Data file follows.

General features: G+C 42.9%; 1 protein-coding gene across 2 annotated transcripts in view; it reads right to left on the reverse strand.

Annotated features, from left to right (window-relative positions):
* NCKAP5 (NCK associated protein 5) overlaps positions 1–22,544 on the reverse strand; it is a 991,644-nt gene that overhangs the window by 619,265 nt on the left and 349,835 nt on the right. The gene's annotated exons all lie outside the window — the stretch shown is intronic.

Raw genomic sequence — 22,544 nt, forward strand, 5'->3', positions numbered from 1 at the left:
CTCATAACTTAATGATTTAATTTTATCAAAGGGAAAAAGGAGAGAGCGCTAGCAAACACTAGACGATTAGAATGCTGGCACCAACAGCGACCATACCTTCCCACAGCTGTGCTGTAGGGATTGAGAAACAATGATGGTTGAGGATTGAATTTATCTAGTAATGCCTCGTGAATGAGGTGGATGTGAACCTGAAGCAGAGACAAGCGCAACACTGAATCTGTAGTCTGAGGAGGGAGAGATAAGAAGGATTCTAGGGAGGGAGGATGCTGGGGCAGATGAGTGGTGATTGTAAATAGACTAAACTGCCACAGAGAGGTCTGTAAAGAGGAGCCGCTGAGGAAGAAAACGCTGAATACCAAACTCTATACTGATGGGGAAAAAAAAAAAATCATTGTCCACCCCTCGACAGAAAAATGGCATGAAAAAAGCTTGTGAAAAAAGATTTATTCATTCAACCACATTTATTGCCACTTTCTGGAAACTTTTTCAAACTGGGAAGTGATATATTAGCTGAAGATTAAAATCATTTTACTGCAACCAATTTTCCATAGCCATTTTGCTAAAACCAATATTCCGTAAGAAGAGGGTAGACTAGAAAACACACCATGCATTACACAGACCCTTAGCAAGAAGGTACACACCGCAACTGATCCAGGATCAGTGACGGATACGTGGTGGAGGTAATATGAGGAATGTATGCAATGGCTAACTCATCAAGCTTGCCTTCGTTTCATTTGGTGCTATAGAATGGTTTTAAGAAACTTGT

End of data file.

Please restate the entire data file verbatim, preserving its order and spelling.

General features: G+C 42.9%; 1 protein-coding gene across 2 annotated transcripts in view; it reads right to left on the reverse strand.

Annotated features, from left to right (window-relative positions):
* NCKAP5 (NCK associated protein 5) overlaps positions 1–22,544 on the reverse strand; it is a 991,644-nt gene that overhangs the window by 619,265 nt on the left and 349,835 nt on the right. The gene's annotated exons all lie outside the window — the stretch shown is intronic.

Raw genomic sequence — 22,544 nt, forward strand, 5'->3', positions numbered from 1 at the left:
CTCATAACTTAATGATTTAATTTTATCAAAGGGAAAAAGGAGAGAGCGCTAGCAAACACTAGACGATTAGAATGCTGGCACCAACAGCGACCATACCTTCCCACAGCTGTGCTGTAGGGATTGAGAAACAATGATGGTTGAGGATTGAATTTATCTAGTAATGCCTCGTGAATGAGGTGGATGTGAACCTGAAGCAGAGACAAGCGCAACACTGAATCTGTAGTCTGAGGAGGGAGAGATAAGAAGGATTCTAGGGAGGGAGGATGCTGGGGCAGATGAGTGGTGATTGTAAATAGACTAAACTGCCACAGAGAGGTCTGTAAAGAGGAGCCGCTGAGGAAGAAAACGCTGAATACCAAACTCTATACTGATGGGGAAAAAAAAAAAATCATTGTCCACCCCTCGACAGAAAAATGGCATGAAAAAAGCTTGTGAAAAAAGATTTATTCATTCAACCACATTTATTGCCACTTTCTGGAAACTTTTTCAAACTGGGAAGTGATATATTAGCTGAAGATTAAAATCATTTTACTGCAACCAATTTTCCATAGCCATTTTGCTAAAACCAATATTCCGTAAGAAGAGGGTAGACTAGAAAACACACCATGCATTACACAGACCCTTAGCAAGAAGGTACACACCGCAACTGATCCAGGATCAGTGACGGATACGTGGTGGAGGTAATATGAGGAATGTATGCAATGGCTAACTCATCAAGCTTGCCTTCGTTTCATTTGGTGCTATAGAATGGTTTTAAGAAACTTGT